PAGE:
By Hubert Horan, who has 40 years of experience in the management and regulation of transportation companies (primarily airlines). Horan has no financial links with any urban car service industry competitors, investors or regulators, or any firms that work on behalf of industry participants
Here are some of the stories about Uber’s 1Q published results.
The (paywalled) WSJ article provided links to actual P&L and cash flow tables.
As usual, it’s a mixed bag of reporting. The Recode, New York Times and Financial Times articles were especially weak, suggested the reporters hadn’t really been following the Uber story and weren’t good at reading financial reports. All stories mentioned that Uber’s reported “profit” was entirely due to the one-time. $2.94 B gain on the Grab sale. But most stories highlighted “Uber profit” in their headlines and ledes, and only Newcomer (Bloomberg) and Griswold (Quartz) made a serious attempt to explain to readers that this gain was a one-time accounting entry. Even with their attempts to clarify, the overall takeaway most people will get from these reports is “Uber is now profitable”
In contrast to these stories, the Financial Time’s Lex column (behind a premium paywall) explicitly emphasized that . “Uber is solidly lossmaking with slowing growth…and has some way to travel to convince markets its numbers add up before going public” But people who read the FT’s “news” story (or the NYT, or WSJ) would have no idea that the numbers told this kind of story.
None of the stories made any attempt to explain how the sale of a hopelessly unprofitable operation could generate a $2.94B accounting “profit”, or made any attempt to explain that it was entirely based on Uber’s opinion about how much Grab (currently money-losing) might be worth some day. None of this “profit” had nothing to do with the exchange of assets where the underlying value had ever been audited or based on exchanges in public markets.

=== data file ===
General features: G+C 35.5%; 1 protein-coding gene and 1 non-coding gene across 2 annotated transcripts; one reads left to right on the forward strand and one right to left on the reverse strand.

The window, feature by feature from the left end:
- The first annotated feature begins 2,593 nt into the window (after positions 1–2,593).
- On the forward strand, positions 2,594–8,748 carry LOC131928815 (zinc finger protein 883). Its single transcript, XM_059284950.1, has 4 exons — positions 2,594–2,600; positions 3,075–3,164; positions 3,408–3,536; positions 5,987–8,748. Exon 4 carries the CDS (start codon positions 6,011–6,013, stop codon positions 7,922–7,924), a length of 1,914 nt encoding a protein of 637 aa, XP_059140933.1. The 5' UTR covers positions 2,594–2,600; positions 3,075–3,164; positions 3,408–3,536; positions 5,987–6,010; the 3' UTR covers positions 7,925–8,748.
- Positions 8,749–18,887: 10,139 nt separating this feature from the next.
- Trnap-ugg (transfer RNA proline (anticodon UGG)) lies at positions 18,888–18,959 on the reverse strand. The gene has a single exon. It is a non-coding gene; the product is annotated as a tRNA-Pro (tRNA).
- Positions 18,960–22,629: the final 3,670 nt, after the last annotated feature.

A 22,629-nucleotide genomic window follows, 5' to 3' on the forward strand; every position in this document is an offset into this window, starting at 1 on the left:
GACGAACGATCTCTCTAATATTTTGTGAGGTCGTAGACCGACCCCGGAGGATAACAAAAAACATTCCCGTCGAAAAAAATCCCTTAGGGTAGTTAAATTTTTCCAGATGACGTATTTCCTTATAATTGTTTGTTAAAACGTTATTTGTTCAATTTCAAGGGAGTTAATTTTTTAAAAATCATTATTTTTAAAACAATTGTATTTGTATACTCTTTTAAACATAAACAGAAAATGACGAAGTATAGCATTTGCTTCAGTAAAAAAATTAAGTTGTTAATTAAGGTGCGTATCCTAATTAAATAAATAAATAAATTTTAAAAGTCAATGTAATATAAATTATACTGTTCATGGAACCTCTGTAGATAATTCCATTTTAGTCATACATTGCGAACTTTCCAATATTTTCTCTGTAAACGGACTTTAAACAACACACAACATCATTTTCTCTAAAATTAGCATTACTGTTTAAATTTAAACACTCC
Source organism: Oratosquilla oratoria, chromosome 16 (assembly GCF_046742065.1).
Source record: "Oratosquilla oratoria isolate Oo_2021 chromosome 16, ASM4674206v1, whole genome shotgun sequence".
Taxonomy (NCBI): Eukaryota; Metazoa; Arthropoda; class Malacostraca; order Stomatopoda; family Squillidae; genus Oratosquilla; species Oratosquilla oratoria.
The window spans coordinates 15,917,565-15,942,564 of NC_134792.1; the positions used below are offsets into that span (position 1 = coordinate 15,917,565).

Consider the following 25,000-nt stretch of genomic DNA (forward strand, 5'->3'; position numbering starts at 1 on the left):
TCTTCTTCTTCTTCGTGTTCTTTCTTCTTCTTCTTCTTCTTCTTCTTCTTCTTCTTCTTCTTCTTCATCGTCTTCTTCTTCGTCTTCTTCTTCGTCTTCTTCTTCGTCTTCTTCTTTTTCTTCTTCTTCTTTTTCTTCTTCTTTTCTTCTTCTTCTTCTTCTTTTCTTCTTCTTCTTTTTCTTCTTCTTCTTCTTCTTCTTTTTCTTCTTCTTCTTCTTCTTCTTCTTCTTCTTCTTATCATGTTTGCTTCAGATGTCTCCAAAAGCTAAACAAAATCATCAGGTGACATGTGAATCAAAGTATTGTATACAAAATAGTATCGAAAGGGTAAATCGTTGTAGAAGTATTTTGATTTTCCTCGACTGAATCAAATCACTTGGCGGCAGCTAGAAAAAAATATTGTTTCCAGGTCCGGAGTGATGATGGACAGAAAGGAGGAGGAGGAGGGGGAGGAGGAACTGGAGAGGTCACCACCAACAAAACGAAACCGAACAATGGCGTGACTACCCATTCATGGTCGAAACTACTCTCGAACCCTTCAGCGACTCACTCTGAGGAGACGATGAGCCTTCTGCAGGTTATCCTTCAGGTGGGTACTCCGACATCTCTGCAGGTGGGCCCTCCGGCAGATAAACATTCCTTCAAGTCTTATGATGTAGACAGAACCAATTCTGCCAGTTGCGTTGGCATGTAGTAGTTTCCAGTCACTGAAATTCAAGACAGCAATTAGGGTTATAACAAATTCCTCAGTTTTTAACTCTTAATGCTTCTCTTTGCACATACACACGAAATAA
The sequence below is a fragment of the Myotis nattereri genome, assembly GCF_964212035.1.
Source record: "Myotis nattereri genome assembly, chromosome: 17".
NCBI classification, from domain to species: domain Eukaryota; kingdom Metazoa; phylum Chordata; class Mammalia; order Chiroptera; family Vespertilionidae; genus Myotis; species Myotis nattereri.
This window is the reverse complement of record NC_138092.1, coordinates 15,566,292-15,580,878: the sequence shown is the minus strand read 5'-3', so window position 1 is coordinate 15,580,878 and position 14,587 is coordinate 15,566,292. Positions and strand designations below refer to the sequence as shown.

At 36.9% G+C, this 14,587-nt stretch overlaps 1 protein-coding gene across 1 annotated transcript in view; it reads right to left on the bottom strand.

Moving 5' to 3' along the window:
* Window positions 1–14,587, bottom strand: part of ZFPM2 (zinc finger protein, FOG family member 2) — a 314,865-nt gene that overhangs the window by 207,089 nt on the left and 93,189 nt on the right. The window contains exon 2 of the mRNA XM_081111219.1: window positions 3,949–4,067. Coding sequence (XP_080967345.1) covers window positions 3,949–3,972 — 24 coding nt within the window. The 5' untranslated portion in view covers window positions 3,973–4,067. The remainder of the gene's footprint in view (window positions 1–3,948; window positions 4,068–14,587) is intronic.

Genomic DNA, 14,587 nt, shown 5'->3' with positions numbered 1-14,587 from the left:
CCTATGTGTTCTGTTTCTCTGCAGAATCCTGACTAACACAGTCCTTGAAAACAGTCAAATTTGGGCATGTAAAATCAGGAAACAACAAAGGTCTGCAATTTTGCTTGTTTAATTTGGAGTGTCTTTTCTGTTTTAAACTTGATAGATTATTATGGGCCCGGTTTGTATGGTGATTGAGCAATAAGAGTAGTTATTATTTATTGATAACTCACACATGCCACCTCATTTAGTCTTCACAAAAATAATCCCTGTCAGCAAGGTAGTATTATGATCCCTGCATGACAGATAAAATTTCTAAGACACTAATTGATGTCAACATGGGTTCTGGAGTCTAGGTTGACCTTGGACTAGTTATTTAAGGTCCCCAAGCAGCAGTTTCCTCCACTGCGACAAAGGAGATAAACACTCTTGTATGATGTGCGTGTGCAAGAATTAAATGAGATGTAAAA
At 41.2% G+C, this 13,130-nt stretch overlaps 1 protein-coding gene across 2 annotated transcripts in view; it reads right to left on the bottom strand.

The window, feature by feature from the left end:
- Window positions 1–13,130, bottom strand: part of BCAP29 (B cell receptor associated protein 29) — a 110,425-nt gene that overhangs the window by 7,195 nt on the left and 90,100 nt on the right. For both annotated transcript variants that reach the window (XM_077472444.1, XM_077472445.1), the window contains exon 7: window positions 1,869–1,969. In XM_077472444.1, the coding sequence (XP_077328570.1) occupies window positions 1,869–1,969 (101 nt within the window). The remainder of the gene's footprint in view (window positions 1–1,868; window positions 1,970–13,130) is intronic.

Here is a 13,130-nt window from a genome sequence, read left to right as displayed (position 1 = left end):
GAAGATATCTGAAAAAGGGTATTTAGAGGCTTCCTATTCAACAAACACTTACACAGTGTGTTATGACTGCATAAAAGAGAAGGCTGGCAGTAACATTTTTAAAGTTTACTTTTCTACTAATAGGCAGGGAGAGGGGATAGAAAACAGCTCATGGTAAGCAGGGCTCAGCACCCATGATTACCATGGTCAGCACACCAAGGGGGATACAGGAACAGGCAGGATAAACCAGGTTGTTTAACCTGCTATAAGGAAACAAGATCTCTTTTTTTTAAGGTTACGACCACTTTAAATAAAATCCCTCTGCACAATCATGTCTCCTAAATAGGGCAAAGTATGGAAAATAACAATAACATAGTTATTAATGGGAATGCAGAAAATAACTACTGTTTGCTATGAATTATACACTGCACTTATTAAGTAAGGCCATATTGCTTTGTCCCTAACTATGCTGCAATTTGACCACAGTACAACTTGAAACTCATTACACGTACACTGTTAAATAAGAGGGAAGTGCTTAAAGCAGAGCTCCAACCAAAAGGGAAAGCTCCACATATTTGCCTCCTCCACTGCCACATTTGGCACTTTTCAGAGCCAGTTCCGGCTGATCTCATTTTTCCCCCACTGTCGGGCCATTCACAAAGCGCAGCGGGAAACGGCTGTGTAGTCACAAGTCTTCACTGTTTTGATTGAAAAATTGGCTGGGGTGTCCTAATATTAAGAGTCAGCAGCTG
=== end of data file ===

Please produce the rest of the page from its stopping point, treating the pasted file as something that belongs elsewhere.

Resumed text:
None of the reporters seemed to grasp that making a (roughly) half-billion P&L improvement (aside from the Grab accounting benefit) in a single quarter, if true, would be a major story in itself, and didn’t explain how this was achieved. It appears to have come from a $280m cut in driver compensation vs the 4th Q (drivers getting less and less of what passengers actually pay–a piece of the Uber story that every major outlet ignores) and a $277m cut in G&A and Depreciation expense.
Most stories mentioned Uber’s hoped-for 2019 IPO, but none attempted to explain whether the 1Q data points toward the narrative Uber will need to gain a strong public valuation. “We are no longer losing a billion dollars a quarter” may be better news than the alternative, but neither Uber nor these reporters can explain how or when Uber might achieve breakeven, much less the sustainable profits investors will need to see. Dara Khosrowshahi has publicly stated that he expects Uber to grow to 20-30 times its current size, and that Uber’s driverless car “flying car” programs are critical to achieving those growth targets. But all of the things that drove the Quarter-over-Quarter P&L improvement directly undermine that “growth narrative.”
Much of the huge G&A/Depreciation cuts were related to reduced spending on future growth. Any company can goose current earnings if they stop spending for the future, but this is not what potential investors in Silicon Valley “growth companies” want to see. Most stories quoted Khosrowshahi’s comments about growth exceeding expectations, but none noted that the quarter-over-quarter growth in gross passenger payments was only 4%. Some of the stories mentioned the termination of driverless car testing in Arizona, and the recent departure of the head of Uber’s flying car project, but no one attempted to explain how any of these facts could be consistent with the company’s aggressive growth objectives. Obviously, the idea is that “growth companies” can use the strong profits and cash flow from their core business to fund a variety of longer-term growth opportunities. The reporting on Uber still ignores its awful year eight economics in its core businesses, and that its hope of eventually earning money in driverless and flying cars is even more inexplicable.